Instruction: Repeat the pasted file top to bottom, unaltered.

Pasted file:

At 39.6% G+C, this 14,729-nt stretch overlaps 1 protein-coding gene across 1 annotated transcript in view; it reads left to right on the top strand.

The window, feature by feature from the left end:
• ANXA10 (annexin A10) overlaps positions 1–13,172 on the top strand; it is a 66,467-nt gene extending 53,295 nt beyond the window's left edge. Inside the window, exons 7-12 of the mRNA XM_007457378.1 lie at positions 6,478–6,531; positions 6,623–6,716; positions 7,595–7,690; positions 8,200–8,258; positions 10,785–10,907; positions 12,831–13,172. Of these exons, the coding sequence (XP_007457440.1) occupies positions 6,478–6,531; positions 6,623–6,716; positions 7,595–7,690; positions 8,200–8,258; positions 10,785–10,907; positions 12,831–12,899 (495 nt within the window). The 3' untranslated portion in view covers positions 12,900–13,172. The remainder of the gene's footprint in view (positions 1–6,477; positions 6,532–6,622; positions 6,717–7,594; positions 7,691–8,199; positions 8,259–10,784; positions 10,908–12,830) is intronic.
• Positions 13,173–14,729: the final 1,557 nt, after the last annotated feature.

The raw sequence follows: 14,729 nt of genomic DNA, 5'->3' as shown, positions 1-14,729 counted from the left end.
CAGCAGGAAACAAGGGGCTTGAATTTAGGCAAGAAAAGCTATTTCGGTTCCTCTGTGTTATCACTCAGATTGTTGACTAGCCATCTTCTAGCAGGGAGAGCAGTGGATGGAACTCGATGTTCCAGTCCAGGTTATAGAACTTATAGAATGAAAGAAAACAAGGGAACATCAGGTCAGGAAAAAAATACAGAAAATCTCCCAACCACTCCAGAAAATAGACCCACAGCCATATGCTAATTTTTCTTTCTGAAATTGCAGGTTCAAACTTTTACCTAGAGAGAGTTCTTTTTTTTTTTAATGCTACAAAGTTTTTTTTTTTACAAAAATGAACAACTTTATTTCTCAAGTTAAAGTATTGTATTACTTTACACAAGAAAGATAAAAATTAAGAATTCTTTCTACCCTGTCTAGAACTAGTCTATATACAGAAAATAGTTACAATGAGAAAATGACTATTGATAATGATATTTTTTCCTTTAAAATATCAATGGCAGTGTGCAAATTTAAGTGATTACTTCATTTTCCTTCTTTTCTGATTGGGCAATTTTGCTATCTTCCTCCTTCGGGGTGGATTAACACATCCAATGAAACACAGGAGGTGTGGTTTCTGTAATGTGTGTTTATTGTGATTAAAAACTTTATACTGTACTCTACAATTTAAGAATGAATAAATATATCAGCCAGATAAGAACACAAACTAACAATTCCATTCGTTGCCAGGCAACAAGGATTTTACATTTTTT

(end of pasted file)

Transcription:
At 39.6% G+C, this 14,729-nt stretch overlaps 1 protein-coding gene across 1 annotated transcript in view; it reads left to right on the top strand.

The window, feature by feature from the left end:
• ANXA10 (annexin A10) overlaps positions 1–13,172 on the top strand; it is a 66,467-nt gene extending 53,295 nt beyond the window's left edge. Inside the window, exons 7-12 of the mRNA XM_007457378.1 lie at positions 6,478–6,531; positions 6,623–6,716; positions 7,595–7,690; positions 8,200–8,258; positions 10,785–10,907; positions 12,831–13,172. Of these exons, the coding sequence (XP_007457440.1) occupies positions 6,478–6,531; positions 6,623–6,716; positions 7,595–7,690; positions 8,200–8,258; positions 10,785–10,907; positions 12,831–12,899 (495 nt within the window). The 3' untranslated portion in view covers positions 12,900–13,172. The remainder of the gene's footprint in view (positions 1–6,477; positions 6,532–6,622; positions 6,717–7,594; positions 7,691–8,199; positions 8,259–10,784; positions 10,908–12,830) is intronic.
• Positions 13,173–14,729: the final 1,557 nt, after the last annotated feature.

The raw sequence follows: 14,729 nt of genomic DNA, 5'->3' as shown, positions 1-14,729 counted from the left end.
CAGCAGGAAACAAGGGGCTTGAATTTAGGCAAGAAAAGCTATTTCGGTTCCTCTGTGTTATCACTCAGATTGTTGACTAGCCATCTTCTAGCAGGGAGAGCAGTGGATGGAACTCGATGTTCCAGTCCAGGTTATAGAACTTATAGAATGAAAGAAAACAAGGGAACATCAGGTCAGGAAAAAAATACAGAAAATCTCCCAACCACTCCAGAAAATAGACCCACAGCCATATGCTAATTTTTCTTTCTGAAATTGCAGGTTCAAACTTTTACCTAGAGAGAGTTCTTTTTTTTTTTAATGCTACAAAGTTTTTTTTTTTACAAAAATGAACAACTTTATTTCTCAAGTTAAAGTATTGTATTACTTTACACAAGAAAGATAAAAATTAAGAATTCTTTCTACCCTGTCTAGAACTAGTCTATATACAGAAAATAGTTACAATGAGAAAATGACTATTGATAATGATATTTTTTCCTTTAAAATATCAATGGCAGTGTGCAAATTTAAGTGATTACTTCATTTTCCTTCTTTTCTGATTGGGCAATTTTGCTATCTTCCTCCTTCGGGGTGGATTAACACATCCAATGAAACACAGGAGGTGTGGTTTCTGTAATGTGTGTTTATTGTGATTAAAAACTTTATACTGTACTCTACAATTTAAGAATGAATAAATATATCAGCCAGATAAGAACACAAACTAACAATTCCATTCGTTGCCAGGCAACAAGGATTTTACATTTTTT